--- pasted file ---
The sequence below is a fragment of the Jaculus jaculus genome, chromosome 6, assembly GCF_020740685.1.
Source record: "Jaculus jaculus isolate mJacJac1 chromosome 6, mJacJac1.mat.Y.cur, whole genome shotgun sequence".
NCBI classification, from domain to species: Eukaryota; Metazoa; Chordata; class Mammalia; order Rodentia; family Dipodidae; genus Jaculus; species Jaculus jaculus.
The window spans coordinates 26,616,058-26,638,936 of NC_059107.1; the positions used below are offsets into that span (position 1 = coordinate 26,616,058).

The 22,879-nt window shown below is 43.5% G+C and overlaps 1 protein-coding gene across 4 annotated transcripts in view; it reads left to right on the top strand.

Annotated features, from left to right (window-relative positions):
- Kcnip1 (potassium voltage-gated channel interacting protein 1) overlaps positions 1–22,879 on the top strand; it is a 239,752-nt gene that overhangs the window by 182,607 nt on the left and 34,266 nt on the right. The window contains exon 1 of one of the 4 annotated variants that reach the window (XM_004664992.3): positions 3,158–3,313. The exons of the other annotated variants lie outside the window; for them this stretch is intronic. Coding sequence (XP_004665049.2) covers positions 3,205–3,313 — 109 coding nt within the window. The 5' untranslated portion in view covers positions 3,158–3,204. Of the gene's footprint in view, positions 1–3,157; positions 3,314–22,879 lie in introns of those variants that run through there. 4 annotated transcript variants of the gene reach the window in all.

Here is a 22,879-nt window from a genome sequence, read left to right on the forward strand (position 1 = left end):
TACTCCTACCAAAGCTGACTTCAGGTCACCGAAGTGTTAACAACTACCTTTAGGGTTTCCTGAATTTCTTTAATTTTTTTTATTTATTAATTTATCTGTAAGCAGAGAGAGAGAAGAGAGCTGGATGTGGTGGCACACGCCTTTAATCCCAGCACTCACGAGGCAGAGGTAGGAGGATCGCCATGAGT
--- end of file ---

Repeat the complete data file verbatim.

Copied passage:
The sequence below is a fragment of the Jaculus jaculus genome, chromosome 6, assembly GCF_020740685.1.
Source record: "Jaculus jaculus isolate mJacJac1 chromosome 6, mJacJac1.mat.Y.cur, whole genome shotgun sequence".
NCBI classification, from domain to species: Eukaryota; Metazoa; Chordata; class Mammalia; order Rodentia; family Dipodidae; genus Jaculus; species Jaculus jaculus.
The window spans coordinates 26,616,058-26,638,936 of NC_059107.1; the positions used below are offsets into that span (position 1 = coordinate 26,616,058).

The 22,879-nt window shown below is 43.5% G+C and overlaps 1 protein-coding gene across 4 annotated transcripts in view; it reads left to right on the top strand.

Annotated features, from left to right (window-relative positions):
- Kcnip1 (potassium voltage-gated channel interacting protein 1) overlaps positions 1–22,879 on the top strand; it is a 239,752-nt gene that overhangs the window by 182,607 nt on the left and 34,266 nt on the right. The window contains exon 1 of one of the 4 annotated variants that reach the window (XM_004664992.3): positions 3,158–3,313. The exons of the other annotated variants lie outside the window; for them this stretch is intronic. Coding sequence (XP_004665049.2) covers positions 3,205–3,313 — 109 coding nt within the window. The 5' untranslated portion in view covers positions 3,158–3,204. Of the gene's footprint in view, positions 1–3,157; positions 3,314–22,879 lie in introns of those variants that run through there. 4 annotated transcript variants of the gene reach the window in all.

Here is a 22,879-nt window from a genome sequence, read left to right on the forward strand (position 1 = left end):
TACTCCTACCAAAGCTGACTTCAGGTCACCGAAGTGTTAACAACTACCTTTAGGGTTTCCTGAATTTCTTTAATTTTTTTTATTTATTAATTTATCTGTAAGCAGAGAGAGAGAAGAGAGCTGGATGTGGTGGCACACGCCTTTAATCCCAGCACTCACGAGGCAGAGGTAGGAGGATCGCCATGAGT